Few things in our film world have become inevitable and prominent as we inch closer the year of our Lord 2024. For decades, filmmakers have indulged themselves and have lent their craft to the Bio-pic genre. A genre that seems to be perhaps the most protuberant one in the last few years. Though some examples of Bio-pics are well crafted character studies, most are bland money-makers that thrust an important historical figure at the audience for three hours only to make them even more mysterious then they already were. It’s exceedingly rare that biographies incite thought and feeling, though you can say that about most modern films.
On the other hand, one prominent occurrence in this industry is the group of filmmakers that want to change the path of film evolution. Christopher Nolan is a man who is a constant threat to altar the way audiences view films. From taking on huge comic book franchises to creating concepts and stories that some may never understand (Tenet). He is a true auteur and perhaps a leader of this revolution to keep movies big and in cinemas.
Nolan now accepts the challenge of writing and directing “Oppenheimer” starring Cillian Murphy and Emily Blunt. We have now reached the point where he has decided to change bio-pics for years and decades to come.
“Oppenheimer” is based on the 2005 novel “American Prometheus: The Triumph and Tragedy of J. Robert Oppenheimer” with Christopher Nolan once again penning his own script. First and foremost, you will never see better all around acting in another Nolan film. If you do, then we’d be seeing the beginnings of one of the greatest runs for a director ever. The entire cast is stellar with standouts being (obviously) Cillian Murphy, Robert Downey Jr, and Emily Blunt. The anticipation is that these three names will be thrown around a lot during award season because they were absolutely phenomenal. The rest of the cast is fantastic as well with some of them weaponizing their few lines to become some of the most memorable ones.
On top of the choice acting and interesting writing, Nolan has displayed his finest example of direction yet. The structure of this film is held together by weaving in and out of different timelines, keeping the audience in custody with its fast paced editing and dialogue. The movie absolutely flies by and very doesn’t sit still too often. This will most certainly turn some viewers off maybe giving them too little time to revel in this epic. To me, it’s an achievement in directing and editing. Perhaps one of the best edited dramas in the last decade.
“Oppenheimer” looks stunning on the bid screen. Shot by Hoyte van Hoytema, it boasts 70mm IMAX film that looks extraordinary. The sound design is fantastic as well. The shockwaves of the audio can be felt throughout your body fibers as well as the magnificent score composed by Ludwig Göransson.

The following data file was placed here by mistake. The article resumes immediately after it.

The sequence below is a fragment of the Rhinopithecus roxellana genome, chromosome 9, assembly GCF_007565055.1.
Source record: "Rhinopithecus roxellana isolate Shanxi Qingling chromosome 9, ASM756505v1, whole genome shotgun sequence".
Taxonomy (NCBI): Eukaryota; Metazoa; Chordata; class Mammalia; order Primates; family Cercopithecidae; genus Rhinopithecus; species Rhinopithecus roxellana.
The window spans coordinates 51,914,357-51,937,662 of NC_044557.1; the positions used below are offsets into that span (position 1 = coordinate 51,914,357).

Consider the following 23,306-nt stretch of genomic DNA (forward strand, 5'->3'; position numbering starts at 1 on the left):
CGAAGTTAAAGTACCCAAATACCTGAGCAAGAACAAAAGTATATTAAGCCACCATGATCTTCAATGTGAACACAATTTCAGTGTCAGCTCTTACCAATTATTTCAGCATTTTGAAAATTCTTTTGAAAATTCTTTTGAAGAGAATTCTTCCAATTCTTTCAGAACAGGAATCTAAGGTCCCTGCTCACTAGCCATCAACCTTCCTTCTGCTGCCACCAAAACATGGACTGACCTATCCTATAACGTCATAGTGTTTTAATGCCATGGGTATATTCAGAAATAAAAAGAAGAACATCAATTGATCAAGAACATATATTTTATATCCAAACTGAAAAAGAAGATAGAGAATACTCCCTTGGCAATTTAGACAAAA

This movie is a technical achievement that is filled to the brim with amazing performances and interesting writing. All these aspects will be remembered as a daunting challenge that Christopher Nolan and his crew accepted.
What sets “Oppenheimer” apart from other bio-pics is the thematics that it nails. We are thrusted into the mind of one of the most polarizing and significant men of all time. A haunted individual who changed the world forever. Christopher Nolan and Cillian Murphy bring J. Robert Oppenheimer back to life with captivating results. His intentions muddled by his own drive to accomplish a scientific feat without thinking of the consequences until it is already tested. As a viewer, it was culture shock to not see Oppenheimer justified or presented to garner sympathy. He is not displayed as a hero nor is he made out to be a villain. He is deeply human. “Oppenheimer” puts the human race under a microscope and asks why we even reached those points. It also asks why the Western World even had to finish the bomb upon after learning that Germany was far behind in their production. I wound’t say the themes are nihilistic, but they are appropriately bleak and hard to swallow.
For those complex reasons, Nolan has proven that he is fully capable of producing art that calls out his own species in an affective way. Opposite to “Interstellar”, this human race story almost shatters hope and gives reason to be afraid of being alive. All by telling a very real story in history. Amazing.
“Oppenheimer” leads like a documentary. Stripping down people and events almost as if you’re watching them in real time. All these moving parts that are molded together to create an operatic epic that will make you question how long this world can keep itself together. It is truly so affective.
“Oppenheimer” is the best movie of the year so far because it truly is a spectacle. Very rarely do we get the treat to watch such an important story that fully sweeps you up in its dark and (oddly enough) beautiful winds. So much to love from the acting, to the writing, to the direction, and all the way to the technical side.
Christopher Nolan continues to push film into many different directions with absurd, artistic force and he does so with “Oppenheimer”. A movie that will be revisited for years to come to remind us what our reality is because of one man’s mind.